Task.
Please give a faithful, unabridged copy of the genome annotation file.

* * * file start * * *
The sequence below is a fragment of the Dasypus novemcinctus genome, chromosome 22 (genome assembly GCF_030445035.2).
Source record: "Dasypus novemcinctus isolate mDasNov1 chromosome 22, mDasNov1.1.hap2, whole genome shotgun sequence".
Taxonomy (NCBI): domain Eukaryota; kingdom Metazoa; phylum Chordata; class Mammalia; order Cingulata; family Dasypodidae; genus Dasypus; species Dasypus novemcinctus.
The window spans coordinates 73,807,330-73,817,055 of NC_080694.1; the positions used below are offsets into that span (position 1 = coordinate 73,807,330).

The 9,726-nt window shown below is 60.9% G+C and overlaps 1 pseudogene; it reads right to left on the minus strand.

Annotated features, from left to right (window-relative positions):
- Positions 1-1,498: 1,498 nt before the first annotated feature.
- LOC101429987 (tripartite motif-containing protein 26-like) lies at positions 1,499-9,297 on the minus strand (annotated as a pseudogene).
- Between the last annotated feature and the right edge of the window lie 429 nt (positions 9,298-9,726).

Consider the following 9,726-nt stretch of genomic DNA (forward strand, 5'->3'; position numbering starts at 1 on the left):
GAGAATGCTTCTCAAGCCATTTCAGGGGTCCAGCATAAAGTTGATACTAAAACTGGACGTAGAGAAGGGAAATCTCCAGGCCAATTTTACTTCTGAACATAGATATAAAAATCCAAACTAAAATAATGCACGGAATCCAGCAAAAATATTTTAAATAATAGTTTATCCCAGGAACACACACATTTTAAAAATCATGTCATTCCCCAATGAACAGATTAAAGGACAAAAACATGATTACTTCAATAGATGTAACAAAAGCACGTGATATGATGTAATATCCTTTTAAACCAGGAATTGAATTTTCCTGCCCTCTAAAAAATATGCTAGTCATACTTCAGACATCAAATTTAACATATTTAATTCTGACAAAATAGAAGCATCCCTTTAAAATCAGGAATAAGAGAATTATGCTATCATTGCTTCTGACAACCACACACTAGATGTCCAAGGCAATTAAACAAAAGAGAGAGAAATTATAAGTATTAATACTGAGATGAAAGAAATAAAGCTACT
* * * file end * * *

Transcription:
The sequence below is a fragment of the Dasypus novemcinctus genome, chromosome 22 (genome assembly GCF_030445035.2).
Source record: "Dasypus novemcinctus isolate mDasNov1 chromosome 22, mDasNov1.1.hap2, whole genome shotgun sequence".
Taxonomy (NCBI): domain Eukaryota; kingdom Metazoa; phylum Chordata; class Mammalia; order Cingulata; family Dasypodidae; genus Dasypus; species Dasypus novemcinctus.
The window spans coordinates 73,807,330-73,817,055 of NC_080694.1; the positions used below are offsets into that span (position 1 = coordinate 73,807,330).

The 9,726-nt window shown below is 60.9% G+C and overlaps 1 pseudogene; it reads right to left on the minus strand.

Annotated features, from left to right (window-relative positions):
- Positions 1-1,498: 1,498 nt before the first annotated feature.
- LOC101429987 (tripartite motif-containing protein 26-like) lies at positions 1,499-9,297 on the minus strand (annotated as a pseudogene).
- Between the last annotated feature and the right edge of the window lie 429 nt (positions 9,298-9,726).

Consider the following 9,726-nt stretch of genomic DNA (forward strand, 5'->3'; position numbering starts at 1 on the left):
GAGAATGCTTCTCAAGCCATTTCAGGGGTCCAGCATAAAGTTGATACTAAAACTGGACGTAGAGAAGGGAAATCTCCAGGCCAATTTTACTTCTGAACATAGATATAAAAATCCAAACTAAAATAATGCACGGAATCCAGCAAAAATATTTTAAATAATAGTTTATCCCAGGAACACACACATTTTAAAAATCATGTCATTCCCCAATGAACAGATTAAAGGACAAAAACATGATTACTTCAATAGATGTAACAAAAGCACGTGATATGATGTAATATCCTTTTAAACCAGGAATTGAATTTTCCTGCCCTCTAAAAAATATGCTAGTCATACTTCAGACATCAAATTTAACATATTTAATTCTGACAAAATAGAAGCATCCCTTTAAAATCAGGAATAAGAGAATTATGCTATCATTGCTTCTGACAACCACACACTAGATGTCCAAGGCAATTAAACAAAAGAGAGAGAAATTATAAGTATTAATACTGAGATGAAAGAAATAAAGCTACT